This inaccuracy was compounded by a document later proved to be spurious, the so-called Sermones ad Fratres in Eremo ("Sermons [of Augustine] to the Brothers in the Hermitage").
From 1320 onwards, the unfounded claim was made about an unidentified Italian hermitage named Centumcellae in which Augustine was said to have resided and handed over his Rule, and another claim that he had visited the Eremo di Lecceto. These claims were actively believed in the fourteenth and fifteenth centuries.
Because at this time members of the Order wished to believe that Augustine had literally founded their Order, Centumcellae was proclaimed to have been the very first house of the Order of Saint Augustine – established by Augustine himself 868 years before the Grand Union.
As previously stated, any lingering desire for and idealizing of the eremitical (hermit) style of life that had existed before the Grand Union would have resonated in spirit with many more friars who only desired that their current mendicant lifestyle was lived by them more authentically.
With the passage of time, the simplicity and especially the severity involved in their religious life was being eroded by the granting of privileges and the promulgation of dispensations and exceptions, and sometime also by the poor implementation of regulations and the bad example of lax discipline.
There was the destructive force of endless exceptions to the Rule and the ruination caused by the neglect of true poverty. A spirit of selfishness which sought personal comfort and individualism was gaining strength within the Augustinian Order, whose ideal was the common good.
In 1422, with the end of the Great Western Schism, the call for the Councils of Basel was for “a renovation in the head and members of the Church.” The assembled prelates sought to solve the problem by legislation, but if renewal is to be true and permanent it must come from within.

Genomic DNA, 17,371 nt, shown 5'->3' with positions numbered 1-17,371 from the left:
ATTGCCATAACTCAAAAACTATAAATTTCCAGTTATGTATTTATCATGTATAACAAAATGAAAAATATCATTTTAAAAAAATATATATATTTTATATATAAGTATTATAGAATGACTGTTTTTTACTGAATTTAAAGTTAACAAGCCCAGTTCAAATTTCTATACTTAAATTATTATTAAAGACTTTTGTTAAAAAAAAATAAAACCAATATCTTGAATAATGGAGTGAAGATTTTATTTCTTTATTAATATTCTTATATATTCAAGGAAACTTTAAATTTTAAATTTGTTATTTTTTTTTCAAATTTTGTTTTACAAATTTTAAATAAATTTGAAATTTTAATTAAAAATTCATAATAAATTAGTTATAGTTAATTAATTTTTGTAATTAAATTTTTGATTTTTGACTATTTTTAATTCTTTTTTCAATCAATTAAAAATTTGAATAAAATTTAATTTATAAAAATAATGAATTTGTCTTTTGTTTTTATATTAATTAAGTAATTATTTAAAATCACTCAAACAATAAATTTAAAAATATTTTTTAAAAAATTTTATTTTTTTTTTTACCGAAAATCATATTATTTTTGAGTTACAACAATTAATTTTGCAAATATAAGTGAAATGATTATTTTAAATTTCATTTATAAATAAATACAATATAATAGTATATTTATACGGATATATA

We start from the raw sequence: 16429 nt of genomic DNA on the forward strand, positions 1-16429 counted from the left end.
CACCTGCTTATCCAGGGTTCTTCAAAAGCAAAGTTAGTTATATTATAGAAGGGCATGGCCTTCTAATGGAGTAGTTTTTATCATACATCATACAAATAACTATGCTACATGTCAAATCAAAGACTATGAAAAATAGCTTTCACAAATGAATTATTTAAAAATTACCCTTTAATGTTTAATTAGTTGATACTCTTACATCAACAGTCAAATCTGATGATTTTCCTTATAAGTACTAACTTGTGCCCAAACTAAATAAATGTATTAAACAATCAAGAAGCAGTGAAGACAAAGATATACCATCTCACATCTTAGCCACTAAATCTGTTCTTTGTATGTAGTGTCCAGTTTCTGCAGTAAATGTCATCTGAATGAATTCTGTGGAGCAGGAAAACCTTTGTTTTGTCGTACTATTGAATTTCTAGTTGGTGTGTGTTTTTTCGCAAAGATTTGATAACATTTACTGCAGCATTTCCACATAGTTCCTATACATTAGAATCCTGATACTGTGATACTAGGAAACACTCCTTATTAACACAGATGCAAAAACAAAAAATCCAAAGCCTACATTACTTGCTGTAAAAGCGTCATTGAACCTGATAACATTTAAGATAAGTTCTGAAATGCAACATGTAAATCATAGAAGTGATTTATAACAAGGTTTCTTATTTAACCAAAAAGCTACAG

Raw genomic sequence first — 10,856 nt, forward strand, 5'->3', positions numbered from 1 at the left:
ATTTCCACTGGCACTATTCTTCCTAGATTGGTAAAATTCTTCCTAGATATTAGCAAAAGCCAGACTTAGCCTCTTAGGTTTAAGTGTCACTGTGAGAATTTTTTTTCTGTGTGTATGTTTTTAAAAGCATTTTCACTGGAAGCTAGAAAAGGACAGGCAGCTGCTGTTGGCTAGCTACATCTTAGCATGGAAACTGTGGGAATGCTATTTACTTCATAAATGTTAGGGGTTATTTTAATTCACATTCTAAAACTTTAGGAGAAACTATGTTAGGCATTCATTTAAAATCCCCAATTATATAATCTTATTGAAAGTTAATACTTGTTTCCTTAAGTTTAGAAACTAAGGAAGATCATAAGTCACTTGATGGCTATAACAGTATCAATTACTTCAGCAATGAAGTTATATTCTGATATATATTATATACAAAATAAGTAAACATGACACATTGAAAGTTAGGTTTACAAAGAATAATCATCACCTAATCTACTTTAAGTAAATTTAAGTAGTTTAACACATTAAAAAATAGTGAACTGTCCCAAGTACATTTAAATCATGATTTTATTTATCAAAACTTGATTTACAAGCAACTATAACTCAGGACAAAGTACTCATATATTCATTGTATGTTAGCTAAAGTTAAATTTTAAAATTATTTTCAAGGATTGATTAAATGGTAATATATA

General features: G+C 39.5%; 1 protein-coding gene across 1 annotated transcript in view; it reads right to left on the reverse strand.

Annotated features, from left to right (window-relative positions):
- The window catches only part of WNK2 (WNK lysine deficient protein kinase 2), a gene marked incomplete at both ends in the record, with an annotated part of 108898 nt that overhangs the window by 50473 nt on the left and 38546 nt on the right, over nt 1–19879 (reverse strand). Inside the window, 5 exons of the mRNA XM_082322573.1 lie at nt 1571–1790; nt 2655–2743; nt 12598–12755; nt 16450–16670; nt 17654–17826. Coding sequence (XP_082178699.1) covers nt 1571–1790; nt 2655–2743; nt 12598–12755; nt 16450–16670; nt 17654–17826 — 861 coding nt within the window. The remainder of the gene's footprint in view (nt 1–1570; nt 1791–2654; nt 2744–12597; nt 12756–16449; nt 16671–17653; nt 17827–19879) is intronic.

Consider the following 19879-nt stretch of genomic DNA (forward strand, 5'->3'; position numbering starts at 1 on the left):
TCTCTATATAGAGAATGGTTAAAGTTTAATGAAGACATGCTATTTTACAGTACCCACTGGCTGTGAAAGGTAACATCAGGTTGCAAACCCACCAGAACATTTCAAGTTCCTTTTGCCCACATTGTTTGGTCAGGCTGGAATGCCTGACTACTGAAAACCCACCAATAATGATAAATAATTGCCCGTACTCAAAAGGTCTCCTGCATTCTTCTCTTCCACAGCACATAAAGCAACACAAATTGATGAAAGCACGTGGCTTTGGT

For this to occur within a religious order, some members must arise whose spotless lives and high ideals bring about a voluntary reform; whose steady courage and persuasive powers will carry along the average religious. The Austins had many such men.
Reform-minded Augustinians emerged in every nation where the Order was present, except in France in England. France, however, had a belated, violent reform movement in the seventeenth century.
Good religious chafed under this lawlessness but could do nothing because, in one sense, lawlessness had become legalized. In an era when not every Pope or Prior General was resistant to the granting of documents authorizing privileges and dispensations, these documents usually contained strictest orders to lower superiors not to interfere with the process.
(Continued on the next page.)
Fiesta of Sto Nino (Holy Child) at Cebu, Philippines, January 2010. This annual fiesta and procession draws over a million people to Cebu’s minor basilica and streets. It has been conducted by the Order of St Augustine since the Augustinians reached Cebu as the first missionaries to the Philippines in 1565.
Picture 1: A fiesta celebration outside the basilica.
Picture 2: The cardinal of Cebu and the Sto. Nino statue.
Picture 3: The street procession of the Sto. Nino statue.
Picture 4: Augustinian students watch the procession.